Advertisment

Toyota’s Multi-Front Assault on Energy Consumption

Yogi George Energy Star Award

TEMA plants have replaced 40,000 400-watt HIDs with 220-watt fluorescents, which have reduced high-bay energy consumption by over 50%. TEMA President Yogi Suzuki (left) and Environmental Engineer George Vickers. (Photo: Appalachian Power)

Since 2002, Toyota Motor Engineering & Manufacturing North America (TEMA) has reduced overall energy usage per vehicle by 21%, equal to $26 million a year in savings. Energy improvements in the manufacturing facilities in specific are saving over $20 million annually and are reducing CO2 emissions by almost 150,000 metric tons. TEMA has been able to decrease absolute energy use by nine percent.

TEMA utilizes a number of strategies to reduce energy. Examples:

  • Benchmark buildings and processes, both internal and external, to identify opportunities for reducing energy consumption.
  • Encourage energy savings through monthly energy contests, rewarding the production shops with the greatest reductions.
  • Utilize “yokoten” (transfer of knowledge) to share successes with other plants.

General Energy Reduction Initiatives

TEMA has been studying ways to reduce the air to ovens in paint shops. A pilot installation was introduced in 2012. Preliminary analysis across TEMA's plants indicates a savings potential of 95,000 MMBtu's (Million Metric British Thermal Units) when it is eventually implemented in all paint shops.

In 2003, TEMA began investing in high-bay fluorescent lighting through small-scale projects at four plants as a way to reduce energy. Now, all North American plants utilize this lighting. The plants have replaced 40,000 400-watt HIDs with 220-watt fluorescents, which have reduced high-bay energy consumption by over 50%. Overall, replacing plant lights with new efficient lights saves $500,000 annually and reduces CO2 emissions by over 10,000 metric tons.

TEMA's Buffalo, West Virginia, plant is one example of TEMA's strategies in action. “We have very aggressive targets for energy and water reduction,” reports Shawn Daly, general manager. “Each manager has a target for energy and water each year. We also work with our team members to come up with 'kaizen' - improvement ideas.”

For example, while variable-speed HVAC blowers are available today, the Buffalo plant was built at a time when only fixed-speed blowers were available, meaning that the fans only blow at one speed, using baffles to hold back air flow when necessary. “To reduce energy consumption, we installed variable-frequency drives on our air-handling equipment,” states Daly. Variable frequency drive (VFD) installations allow motors to run at a level needed to meet demand, rather than constantly at full power. Installing VFDs reduces the electrical consumption of motors and the gas consumption of burners, resulting in annual savings of over 30,000 MMBtu's. And, as an example of “yokoten,” the HVAC system in the Blue Spring, Mississippi, plant will be similarly retrofitted, and installation at other locations is being studied.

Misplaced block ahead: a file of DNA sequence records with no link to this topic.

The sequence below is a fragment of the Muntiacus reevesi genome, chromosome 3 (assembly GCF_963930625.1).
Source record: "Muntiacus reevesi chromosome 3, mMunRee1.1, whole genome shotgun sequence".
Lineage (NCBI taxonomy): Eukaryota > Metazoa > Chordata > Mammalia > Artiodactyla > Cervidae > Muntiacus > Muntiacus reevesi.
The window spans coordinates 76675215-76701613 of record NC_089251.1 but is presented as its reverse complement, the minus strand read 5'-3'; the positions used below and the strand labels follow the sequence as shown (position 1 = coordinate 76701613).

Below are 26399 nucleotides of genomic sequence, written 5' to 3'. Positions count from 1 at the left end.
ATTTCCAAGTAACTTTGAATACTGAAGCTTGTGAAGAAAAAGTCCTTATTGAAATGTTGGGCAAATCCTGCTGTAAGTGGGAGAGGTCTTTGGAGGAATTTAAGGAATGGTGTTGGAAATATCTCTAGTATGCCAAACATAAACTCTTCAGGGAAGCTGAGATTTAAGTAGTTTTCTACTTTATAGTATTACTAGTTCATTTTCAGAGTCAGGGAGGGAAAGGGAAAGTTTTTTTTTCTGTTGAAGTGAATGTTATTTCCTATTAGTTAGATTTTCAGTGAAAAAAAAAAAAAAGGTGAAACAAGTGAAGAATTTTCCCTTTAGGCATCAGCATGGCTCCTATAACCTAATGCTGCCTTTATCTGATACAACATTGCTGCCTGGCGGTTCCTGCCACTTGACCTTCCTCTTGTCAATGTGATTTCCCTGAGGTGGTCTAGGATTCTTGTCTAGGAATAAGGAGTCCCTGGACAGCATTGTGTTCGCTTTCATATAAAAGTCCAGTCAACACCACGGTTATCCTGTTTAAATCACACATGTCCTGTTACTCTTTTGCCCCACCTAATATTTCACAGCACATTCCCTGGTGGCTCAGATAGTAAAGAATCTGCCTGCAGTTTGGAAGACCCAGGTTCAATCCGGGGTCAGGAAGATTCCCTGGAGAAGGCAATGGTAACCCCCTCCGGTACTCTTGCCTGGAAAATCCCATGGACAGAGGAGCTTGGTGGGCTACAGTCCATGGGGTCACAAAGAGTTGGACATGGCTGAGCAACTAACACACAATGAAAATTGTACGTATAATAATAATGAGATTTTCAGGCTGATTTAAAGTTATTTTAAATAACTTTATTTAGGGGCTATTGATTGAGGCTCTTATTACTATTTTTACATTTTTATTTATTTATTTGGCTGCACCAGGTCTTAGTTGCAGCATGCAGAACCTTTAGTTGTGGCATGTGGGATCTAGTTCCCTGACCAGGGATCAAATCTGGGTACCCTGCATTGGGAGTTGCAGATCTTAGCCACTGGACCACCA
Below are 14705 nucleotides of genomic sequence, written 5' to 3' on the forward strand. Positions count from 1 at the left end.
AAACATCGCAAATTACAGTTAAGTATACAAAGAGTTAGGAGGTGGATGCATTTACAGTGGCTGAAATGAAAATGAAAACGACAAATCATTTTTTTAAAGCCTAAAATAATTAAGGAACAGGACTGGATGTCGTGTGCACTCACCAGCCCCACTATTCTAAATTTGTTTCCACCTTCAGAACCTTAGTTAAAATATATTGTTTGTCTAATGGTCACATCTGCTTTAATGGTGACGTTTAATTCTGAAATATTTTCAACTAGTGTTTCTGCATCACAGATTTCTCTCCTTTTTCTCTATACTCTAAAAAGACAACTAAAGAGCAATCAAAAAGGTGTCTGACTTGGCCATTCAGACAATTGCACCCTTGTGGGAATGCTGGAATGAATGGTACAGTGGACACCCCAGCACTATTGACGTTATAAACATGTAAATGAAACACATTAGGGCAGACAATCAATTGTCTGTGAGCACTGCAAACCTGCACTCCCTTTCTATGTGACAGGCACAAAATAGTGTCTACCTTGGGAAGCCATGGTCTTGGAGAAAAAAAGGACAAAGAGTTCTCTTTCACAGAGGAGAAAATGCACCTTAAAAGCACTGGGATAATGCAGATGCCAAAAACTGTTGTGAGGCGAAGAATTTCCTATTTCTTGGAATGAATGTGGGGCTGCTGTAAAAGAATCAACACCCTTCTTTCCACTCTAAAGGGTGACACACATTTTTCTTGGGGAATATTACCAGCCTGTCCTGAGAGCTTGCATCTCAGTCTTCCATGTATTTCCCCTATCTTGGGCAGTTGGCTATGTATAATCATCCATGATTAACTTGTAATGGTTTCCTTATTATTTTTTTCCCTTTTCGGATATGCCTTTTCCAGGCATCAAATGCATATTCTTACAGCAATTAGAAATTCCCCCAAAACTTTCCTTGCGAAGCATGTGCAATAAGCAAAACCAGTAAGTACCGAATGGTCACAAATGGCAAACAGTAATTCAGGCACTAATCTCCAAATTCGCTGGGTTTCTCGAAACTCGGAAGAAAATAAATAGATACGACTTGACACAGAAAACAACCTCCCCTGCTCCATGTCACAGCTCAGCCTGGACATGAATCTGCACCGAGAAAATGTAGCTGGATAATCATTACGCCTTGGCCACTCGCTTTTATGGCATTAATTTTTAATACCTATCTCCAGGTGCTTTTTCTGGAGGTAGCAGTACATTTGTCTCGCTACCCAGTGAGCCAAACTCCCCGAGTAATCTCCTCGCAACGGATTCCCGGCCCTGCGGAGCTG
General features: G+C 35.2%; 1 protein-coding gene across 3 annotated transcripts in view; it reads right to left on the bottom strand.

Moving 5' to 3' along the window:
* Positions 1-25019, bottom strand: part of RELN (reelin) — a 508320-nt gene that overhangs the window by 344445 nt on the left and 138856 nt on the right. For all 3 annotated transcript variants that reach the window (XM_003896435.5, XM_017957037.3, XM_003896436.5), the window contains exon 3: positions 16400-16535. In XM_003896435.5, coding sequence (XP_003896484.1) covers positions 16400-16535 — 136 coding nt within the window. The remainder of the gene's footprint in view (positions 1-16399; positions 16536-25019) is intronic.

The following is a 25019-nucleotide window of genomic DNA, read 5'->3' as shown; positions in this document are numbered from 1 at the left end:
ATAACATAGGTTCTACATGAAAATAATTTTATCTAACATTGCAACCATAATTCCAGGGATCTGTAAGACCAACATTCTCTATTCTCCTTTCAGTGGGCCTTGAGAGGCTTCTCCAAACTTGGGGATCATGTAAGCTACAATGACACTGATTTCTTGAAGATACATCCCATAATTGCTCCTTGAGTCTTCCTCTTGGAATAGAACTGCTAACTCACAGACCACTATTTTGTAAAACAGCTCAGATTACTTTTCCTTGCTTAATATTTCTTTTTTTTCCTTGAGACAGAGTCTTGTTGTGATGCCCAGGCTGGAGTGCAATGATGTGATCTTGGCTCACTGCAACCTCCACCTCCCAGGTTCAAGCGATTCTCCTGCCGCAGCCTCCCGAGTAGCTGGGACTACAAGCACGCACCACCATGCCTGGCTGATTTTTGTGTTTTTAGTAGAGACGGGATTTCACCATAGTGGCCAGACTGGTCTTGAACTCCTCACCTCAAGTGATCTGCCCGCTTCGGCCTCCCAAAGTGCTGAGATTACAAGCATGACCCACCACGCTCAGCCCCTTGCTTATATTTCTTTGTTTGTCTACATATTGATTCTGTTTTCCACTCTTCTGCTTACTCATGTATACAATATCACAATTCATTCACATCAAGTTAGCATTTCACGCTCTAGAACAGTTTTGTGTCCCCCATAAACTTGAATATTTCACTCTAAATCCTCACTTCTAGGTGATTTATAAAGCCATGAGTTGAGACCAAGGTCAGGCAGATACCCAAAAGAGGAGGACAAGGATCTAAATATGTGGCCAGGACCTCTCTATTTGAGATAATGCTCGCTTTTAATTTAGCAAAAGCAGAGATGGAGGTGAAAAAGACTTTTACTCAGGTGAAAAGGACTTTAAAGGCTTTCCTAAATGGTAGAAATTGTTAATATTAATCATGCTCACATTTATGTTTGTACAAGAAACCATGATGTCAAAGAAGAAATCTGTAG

“One of our biggest successes has been high bay light replacement,” continues Daly. “We replaced the traditional lamps with about 2,000 fluorescent lamps that have almost twice the light intensity, but use half the energy.” The lighting system also has motion sensors to turn lights off when no one is in an area. “This has enabled us to save about $220,000 a year,” he reports. The plant also submitted this information to its utility provider, AEP, which gave the plant a rebate of $95 per light.

The Buffalo plant is also always looking for ways to reduce compressed air leaks for air-powered tools and as part of its machining processes. It schedules regular “treasure hunt” activities, where team members look for and repair any leaks that they find. “We also recently installed some compressed air meters in certain sections of our plant, so we can more closely monitor compressed air usage line-by-line,” adds Daly.

Other TEMA plants have achieved significant success with energy reduction. The Georgetown, Kentucky, plant implemented an annual President's Shutdown Energy Challenge in 2005. It encourages different shops to compete to achieve the highest reduction in energy consumption during the December shutdown, based on a comparison of energy use from the previous shutdown. Since the inception of the program, the plant has reduced CO2 by over 11,000 metric tons. As part of TEMA's “yokoten” strategy, Summer and Winter Shutdown Challenges are now being held across Toyota's North American plants.

 

Toyota Motor Engineering & Manufacturing Energy Efficient

Toyota’s Georgetown, Kentucky plant is eliminating steam processes with the objective of shutting down its centralized boilers. Before FY2003, the plant’s greenhouse gas emissions attributed to steam consumption totaled almost 50,000 tonnes; by FY2011, it was 11,500 tonnes.

Add a comment

You cannot post comments until you have logged in, and have an appropriate permission level. Login here or register for a new account.